Comment, by invitation: Don’t let Chinese imports kill Pakistan’s local industry

From time to time, Dawn will invite a key stakeholder in business and economic matters to share his or her views about a large issue facing Pakistan’s economy. This week we invite Ehsan Malik, CEO of the Pakistan Business Council, a think tank and business advocacy body composed of the largest private sector businesses in Pakistan, including multinationals, to share his thoughts on the views expressed by Secretary Commerce last week about the benefits of an expanded trade relationship between China and Pakistan.

Last week we heard Mr Younus Dagha, Secretary Commerce, argue in this space that attracting Chinese investors to Pakistan can be an important way to correct the large trade deficit. He stated that Pakistan was among many countries that had a trade deficit with China on account of the latter’s superior productivity and competitiveness, adding that there was nothing wrong in nations entering into trade agreements. I read into this argument an implication that the terms of the specific agreement with China were not ideal.

Domestic industry, through various platforms including the one that I head, has consistently called for a renegotiation of the China Pakistan Free Trade Agreement (CPFTA). It is, therefore, encouraging to see the government pursue the renegotiation with greater resolve.

The Ministry of Commerce has been given a list of export items for which Pakistan should strive to obtain parity with ASEAN on import tariffs into China. It has also received a list of items for which Pakistan should move slower in granting reduced tariffs and for which it should seek Chinese investment to produce in Pakistan.

Finally, the ministry has also been advised to seek electronic exchange of trade information with China to help curb under-invoicing, estimated to be around $3.5 billion every year in imports. Again, the body that I head, is one among other industry bodies that have advanced these positions.

There are four key criteria that should be met in all trade agreements. A positive impact on domestic employment; value-added exports, not just export of commodities; import substitution; and a broadly neutral impact on tax revenues, with the impact of reduced import tariffs being offset by tax on enhanced profits from local production. In no FTA to date (nor, to the best of public information, in any currently being negotiated) has Pakistan factored any of these objectives in a clear and explicit manner.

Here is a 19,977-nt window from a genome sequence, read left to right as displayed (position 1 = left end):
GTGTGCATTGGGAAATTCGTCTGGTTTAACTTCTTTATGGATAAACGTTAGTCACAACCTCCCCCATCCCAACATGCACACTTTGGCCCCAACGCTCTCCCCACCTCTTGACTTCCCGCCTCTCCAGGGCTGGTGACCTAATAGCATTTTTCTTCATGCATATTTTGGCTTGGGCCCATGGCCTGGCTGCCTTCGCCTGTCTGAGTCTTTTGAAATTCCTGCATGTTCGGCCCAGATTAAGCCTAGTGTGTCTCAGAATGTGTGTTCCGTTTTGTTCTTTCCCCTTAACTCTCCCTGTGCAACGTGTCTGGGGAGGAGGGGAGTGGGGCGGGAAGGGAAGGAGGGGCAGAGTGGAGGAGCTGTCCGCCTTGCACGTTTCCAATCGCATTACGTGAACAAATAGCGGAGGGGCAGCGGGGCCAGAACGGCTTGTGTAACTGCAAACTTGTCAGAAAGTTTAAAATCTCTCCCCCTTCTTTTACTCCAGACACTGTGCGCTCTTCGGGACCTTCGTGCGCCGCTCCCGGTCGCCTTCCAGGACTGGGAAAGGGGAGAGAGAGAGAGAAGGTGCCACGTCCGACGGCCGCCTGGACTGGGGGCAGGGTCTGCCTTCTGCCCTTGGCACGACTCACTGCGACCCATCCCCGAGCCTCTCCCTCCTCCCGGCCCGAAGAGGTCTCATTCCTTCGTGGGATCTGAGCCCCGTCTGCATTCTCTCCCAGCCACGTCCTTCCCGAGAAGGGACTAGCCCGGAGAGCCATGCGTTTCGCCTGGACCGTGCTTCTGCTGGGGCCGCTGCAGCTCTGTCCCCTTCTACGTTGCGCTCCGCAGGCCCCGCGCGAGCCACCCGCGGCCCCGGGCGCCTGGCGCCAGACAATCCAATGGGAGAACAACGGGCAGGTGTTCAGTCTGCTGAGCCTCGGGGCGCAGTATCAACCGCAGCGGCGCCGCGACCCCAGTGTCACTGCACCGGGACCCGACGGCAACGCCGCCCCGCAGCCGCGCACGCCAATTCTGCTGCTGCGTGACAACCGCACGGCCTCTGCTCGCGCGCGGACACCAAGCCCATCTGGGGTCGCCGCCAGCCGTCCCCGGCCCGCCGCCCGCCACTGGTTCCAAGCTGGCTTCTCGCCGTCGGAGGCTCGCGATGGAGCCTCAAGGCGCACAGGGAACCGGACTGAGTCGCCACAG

Not surprising then, that what is not targeted or measured is not managed. The focus has primarily been on exports and that too of commodities, such as cotton and yarn, which importing countries, especially China, add value to, resulting in added competition for our own finished products in key markets like the EU and USA.

Certainly the impact on jobs is never clearly mentioned as an objective in its own right. Import substitution, if intended in the CPFTA, was not enabled through cascading tariffs — a case of misalignment between trade and fiscal policies. The result is wholesale export of jobs in industries like footwear, imports of which have tripled since 2006, with 90 per cent coming from China. Raw and intermediate materials for shoes are subjected to the same import duty as the finished product. Regulatory duty on raw and intermediate items has further undermined local production.

Manufacturing’s role in the economy in Pakistan has declined over the years and its growth is well below India, Bangladesh and Vietnam. The country is rapidly losing its share in world exports, whilst Bangladesh more than doubled its share in the last 15 years. We need to learn from this experience as we approach other trade agreements. But foremost we must identify and reverse the factors undermining domestic industry. Whilst desirable in any case, unless we address these impediments, we certainly cannot expect the Chinese to invest in Pakistan when they already enjoy high productivity, derived from scale, in their own country. China also has the choice of relocating its labour-intensive industries in countries like Ethiopia, Vietnam, Cambodia and Bangladesh.